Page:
Charity. You can’t fault it. Charities help out people all over the world that are less fortunate than we are, and make it possible for us make contributions to causes which would otherwise be out of our reach. Really, if you wanted to make a donation towards well building in Africa, without the involvement of an appropriate charity, would you know where to start? I know I wouldn’t. In fact, would you even bother to give if it meant having to miss an episode of The Walking Dead? Probably not.
The system isn’t perfect by any means. It always irks me to see the CEO of a charity driving a flash car, and it really gets my goat to get stopped in the street and being made to feel so guilty that I have to lie and run way, but for the most part, charities are fine institutions that provide a wonderful service both to those in need and those who wish to help them.
We see a great many events and activities which encourage us to donate to these fine causes too. Children in Need and Comic Relief are two of the great UK institutions that immediately spring to mind. These high profile events involve the sale of merchandise, the sponsorship of individuals to perform some feat or other, and a telethon in which viewers are asked to ‘give generously’ etc. It’s all good. It often makes me want to blind myself with a hot turd, but it’s essentially good.
If high profile national campaigns aren’t your bag (and they certainly aren’t mine) we also have the option of doing individual feats of endurance, bravery or skill and getting our friends/colleagues to sponsor us. The benefit is threefold. Needy people receive help, those who want to help them are provided a channel through which to do so, and the plucky individual heading up the whole thing is incentivized to do something like running a marathon, jumping out of an aeroplane, or fingering a crocodile, which he may not have the motivation or courage to do otherwise. Everyone’s a winner. (Add in the fact that the self-righteous little shit who’s been bothering you to sponsor him for the last month might get mortally wounded, and you’ve really got something special)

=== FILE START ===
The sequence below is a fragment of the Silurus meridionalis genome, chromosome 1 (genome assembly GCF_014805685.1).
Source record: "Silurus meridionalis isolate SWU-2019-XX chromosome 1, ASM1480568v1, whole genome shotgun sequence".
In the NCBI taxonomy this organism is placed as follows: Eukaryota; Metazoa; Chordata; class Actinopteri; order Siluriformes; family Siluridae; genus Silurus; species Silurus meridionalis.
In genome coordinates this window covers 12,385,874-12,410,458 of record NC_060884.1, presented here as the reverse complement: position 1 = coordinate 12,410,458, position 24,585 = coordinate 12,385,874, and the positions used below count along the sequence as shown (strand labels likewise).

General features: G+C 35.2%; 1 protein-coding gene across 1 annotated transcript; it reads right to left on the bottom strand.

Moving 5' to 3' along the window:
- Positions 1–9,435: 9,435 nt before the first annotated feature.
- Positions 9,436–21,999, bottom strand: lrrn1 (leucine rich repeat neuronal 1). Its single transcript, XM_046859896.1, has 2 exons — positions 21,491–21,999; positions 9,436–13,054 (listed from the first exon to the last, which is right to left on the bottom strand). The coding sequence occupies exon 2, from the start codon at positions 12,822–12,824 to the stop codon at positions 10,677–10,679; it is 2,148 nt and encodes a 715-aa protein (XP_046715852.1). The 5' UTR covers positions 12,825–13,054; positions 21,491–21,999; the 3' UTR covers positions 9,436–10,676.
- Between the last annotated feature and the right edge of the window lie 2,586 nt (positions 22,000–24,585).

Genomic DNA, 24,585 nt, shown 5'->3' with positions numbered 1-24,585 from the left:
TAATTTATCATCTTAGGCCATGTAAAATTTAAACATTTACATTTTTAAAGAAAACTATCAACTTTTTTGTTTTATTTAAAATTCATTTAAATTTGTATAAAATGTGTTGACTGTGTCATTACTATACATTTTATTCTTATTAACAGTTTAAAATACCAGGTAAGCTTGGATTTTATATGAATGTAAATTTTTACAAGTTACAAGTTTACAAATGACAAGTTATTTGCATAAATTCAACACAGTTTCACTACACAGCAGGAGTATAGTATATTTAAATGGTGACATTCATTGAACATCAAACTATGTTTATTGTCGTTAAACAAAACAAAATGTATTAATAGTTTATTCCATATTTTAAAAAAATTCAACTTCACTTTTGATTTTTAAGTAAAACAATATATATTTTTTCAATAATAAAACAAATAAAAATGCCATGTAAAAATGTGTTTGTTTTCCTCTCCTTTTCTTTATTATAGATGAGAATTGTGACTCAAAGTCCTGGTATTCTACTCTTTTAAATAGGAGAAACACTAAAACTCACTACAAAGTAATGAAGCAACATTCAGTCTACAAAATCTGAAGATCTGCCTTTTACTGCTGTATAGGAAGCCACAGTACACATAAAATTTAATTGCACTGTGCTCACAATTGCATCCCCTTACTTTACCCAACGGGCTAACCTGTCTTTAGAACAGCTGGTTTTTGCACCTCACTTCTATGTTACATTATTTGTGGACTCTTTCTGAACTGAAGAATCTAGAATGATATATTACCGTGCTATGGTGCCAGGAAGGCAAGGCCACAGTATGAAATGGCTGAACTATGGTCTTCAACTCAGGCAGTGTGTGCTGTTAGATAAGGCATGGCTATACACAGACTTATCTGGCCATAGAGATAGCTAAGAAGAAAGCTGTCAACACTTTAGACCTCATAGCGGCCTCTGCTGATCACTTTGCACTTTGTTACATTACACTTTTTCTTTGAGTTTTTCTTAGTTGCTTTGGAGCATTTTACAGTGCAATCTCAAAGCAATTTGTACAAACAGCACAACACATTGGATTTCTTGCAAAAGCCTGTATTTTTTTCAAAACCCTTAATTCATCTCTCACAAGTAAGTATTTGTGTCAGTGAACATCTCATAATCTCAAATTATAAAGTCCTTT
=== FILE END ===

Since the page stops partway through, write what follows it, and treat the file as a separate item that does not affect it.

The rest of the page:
Another very common source of money for charity is the celebrity charity gameshow, and this is where I struggle. The premise is that celebrities take part in a gameshow that is usually populated by the general public. The prize money that they win goes to the charity of their choice (rather than an all-inclusive week away and a new car). On the face of it, there’s no problem, but let’s head straight to the studio, and I think you’ll see my point.
It’s the final round of “Eddy Sunshine’s Having a Ball”. Candice, a minor soap star has beaten off the other contestants and is now standing on the Plank of Destiny.
Eddy Sunshine: Now then, Candice, how are you feeling?
Candice: I’ll be honest Eddy, I’m a bit nervous.
Eddy Sunshine: I’m not surprised, there’s a lot resting on this, Candice. 100, 000 pounds to the charity of your choice. Remind us again, Candice, what’s your charity tonight?
Candice: Tonight, Eddy, I’m playing for Feed the Starving Children.
Eddy Sunshine: Ooh, Candice, that’s marvelous. Can you tell the people at home a little bit about it?
Candice: Certainly, Eddy. FSC helps to feed children in the very poorest parts of the world. We think of droughts and things causing famine, but wars are as bad if not worse in many cases. FSC take great risks to get to the root of the problem and get food into the mouths of children who would almost certainly starve to death otherwise.
Eddy Sunshine: Isn’t that a great cause ladies and gentlemen? Let’s hope that we can get that
money for them tonight. Right, Candice, if you can throw that Ping-Pong ball into that fiberglass replica of tramp’s arsehole, your charity will receive 100,000 pounds. If you miss, we’ll put the money away and let the little fuckers die.
Is it just me, or is there something wrong with that?
Minister of Stuff.